Playing for pay

Tiger Woods' time away from golf has caused him to plummet on the money list. But if he played almost any other sport, his on-course earnings would not have changed. Hunter Martin/Getty Images

SANDWICH, England -- For the 116th straight season, it looks as if American golf is going to get through another year without a labor stoppage. Arnold Palmers for everybody.

Not true in the NFL and the NBA -- both are in lockouts now -- but how we don't have one in golf I'll ever know. If anybody should strike, it's golfers. They have the worst deal since the Winklevoss twins met Mark Zuckerberg.

Not one of them has a guaranteed contract. In golf, you're promised zilch. You play good, you eat good. You play bad and you're suddenly working behind your uncle's pharmacy counter.

Per diem? Please. In golf, "per diem" translates as "What my wife gives me in the morning."

Contract year? Every year is your contract year.

Disabled list? Get real. If you break your hand in golf, you'd better have Aflac.

You think if Tiger Woods played in the NBA he'd be limping around these past two years without a biweekly paycheck? Are you smoking oregano? In the NBA, he still would have made his many millions per year and the owner would help him wheelbarrow it to the bank.

Look at Greg Oden, the rarely dressed center for the NBA's Portland TrailBlazers. In four seasons, he has played 82 games. That's one season spread over four. If he were a golfer, he'd be in Columbus running a big and tall man's shop. But in the NBA, he has made $19.3 million. Nice work if you can get it.

Golf might look as though it's all cashmere and courtesy cars, but in reality, these guys get squat.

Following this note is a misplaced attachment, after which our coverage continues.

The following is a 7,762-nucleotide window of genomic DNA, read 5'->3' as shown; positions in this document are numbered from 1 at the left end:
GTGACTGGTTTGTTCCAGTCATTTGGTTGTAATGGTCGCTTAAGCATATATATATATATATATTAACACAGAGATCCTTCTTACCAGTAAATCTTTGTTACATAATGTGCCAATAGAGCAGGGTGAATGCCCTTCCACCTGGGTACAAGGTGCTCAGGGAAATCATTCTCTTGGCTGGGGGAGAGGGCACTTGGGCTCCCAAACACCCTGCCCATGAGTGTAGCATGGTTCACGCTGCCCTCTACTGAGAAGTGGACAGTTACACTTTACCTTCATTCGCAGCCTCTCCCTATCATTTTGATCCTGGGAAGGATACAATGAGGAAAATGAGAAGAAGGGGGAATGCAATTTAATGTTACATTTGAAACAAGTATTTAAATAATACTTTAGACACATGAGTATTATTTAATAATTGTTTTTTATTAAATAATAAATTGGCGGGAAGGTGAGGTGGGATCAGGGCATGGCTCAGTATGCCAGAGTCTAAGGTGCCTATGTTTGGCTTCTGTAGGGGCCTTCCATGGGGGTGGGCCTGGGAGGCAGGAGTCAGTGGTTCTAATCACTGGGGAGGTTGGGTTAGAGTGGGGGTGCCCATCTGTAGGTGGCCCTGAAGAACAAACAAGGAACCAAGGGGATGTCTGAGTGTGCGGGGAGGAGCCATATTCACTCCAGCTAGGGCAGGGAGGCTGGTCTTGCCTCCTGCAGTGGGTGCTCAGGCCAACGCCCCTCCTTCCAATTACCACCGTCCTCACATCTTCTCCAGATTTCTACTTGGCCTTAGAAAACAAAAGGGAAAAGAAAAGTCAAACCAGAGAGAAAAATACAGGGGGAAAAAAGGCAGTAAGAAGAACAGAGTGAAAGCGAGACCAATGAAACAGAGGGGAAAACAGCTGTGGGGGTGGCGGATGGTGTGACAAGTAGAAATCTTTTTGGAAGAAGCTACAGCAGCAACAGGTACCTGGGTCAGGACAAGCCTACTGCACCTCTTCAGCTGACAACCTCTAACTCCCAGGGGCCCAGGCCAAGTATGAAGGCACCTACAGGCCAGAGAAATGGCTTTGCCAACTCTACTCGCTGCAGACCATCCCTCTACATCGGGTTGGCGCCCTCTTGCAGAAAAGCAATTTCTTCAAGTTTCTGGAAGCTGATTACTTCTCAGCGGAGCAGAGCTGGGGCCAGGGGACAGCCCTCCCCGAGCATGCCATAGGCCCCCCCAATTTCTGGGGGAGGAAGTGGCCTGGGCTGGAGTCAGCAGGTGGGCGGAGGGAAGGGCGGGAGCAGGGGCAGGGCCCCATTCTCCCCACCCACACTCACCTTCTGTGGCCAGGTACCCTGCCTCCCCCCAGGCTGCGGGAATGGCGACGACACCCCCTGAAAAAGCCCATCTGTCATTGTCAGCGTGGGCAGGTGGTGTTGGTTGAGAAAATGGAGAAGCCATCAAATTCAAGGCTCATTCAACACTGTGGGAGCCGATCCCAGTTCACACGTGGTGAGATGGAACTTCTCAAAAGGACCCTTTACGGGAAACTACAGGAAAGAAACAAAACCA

In golf, you pay for your own transportation, your own meals, your own medical, your own lodging. You think Tom Brady pays his own bill when he checks out of the Miami Four Seasons? Phil Mickelson does.

LeBron James can stink up the finals like 80 inches of Limburger cheese and he still gets his cash. In golf, if you come to a major and freeze, all you're going home with is an ulcer.

You wanna see a pro golfer laugh? Tell him that the NBA players are hacked off about possibly having their average salary of $6 million trimmed in this lockout. Do you know how many guys on the PGA Tour made that last year? One: Jim Furyk.

"It's hard to really imagine that kind of world," says Justin Leonard, who will play his 19th British Open here Thursday at Royal St. George's. "Guaranteed contracts, no matter what? The rookie salaries? Wow. I can't get my head around all that. That's my incentive to play! I'm kinda proud we start at zero every week."

The only tiny morsel golfers have negotiated for themselves is that every year on Tour, a set of 125 guys are promised a chance to make a living. This is not to be confused with promised a living. If you can get there, you have a tee time, but only half of you will be cashing a check.

"We do have one thing those guys don't," says Tom Watson, who has won the British Open five times. "We get to choose where we play. NBA players don't."

True, and when golfers choose not to play somewhere, they get murdered. Kenny Perry, for instance, got ripped for not playing the British Open for many years. But look at it from his wallet's POV:

  • Two round-trip business-class tickets, Kentucky to London: $6,000

  • Caddie for the week: $1,500

  • Seven nights at the players' hotel: $6,000

  • Twenty-one meals at that hotel, where the dollar is limper than the cucumber sandwiches : $2,100

  • Transfers, tips, etc.: $750

  • Total: $16,350

So, before Perry can break even, he has to beat half the best players in the world in a style of golf he hates.

Good luck!

Golfers have the worst job security this side of Naomi Campbell's assistants. These guys are out there on their own skill and their own guts and their own dime, and they deserve some credit for it. You get the yips or a sore back or an ungrateful putter, we'll see you on the Hooters Tour.

Remember Trevor Immelman? Good-looking kid? Won the 2008 Masters? If he were in the NFL, he'd have signed a five-year deal for $75 million. Instead, he goes out and can't find a fairway with a course map, makes $1.3 million over the next three years, and must be wishing he had gone on to optometry school.

But none of that is what would drive your basic American multimillionaire team-sport union-backed jocks nuts.

What would drive them nuts is the part of golf's unspoken contract that says: You call your own fouls. On yourself. Even if nobody saw it.

Can you imagine if guys called fouls on themselves in the NBA?

We'd still be waiting.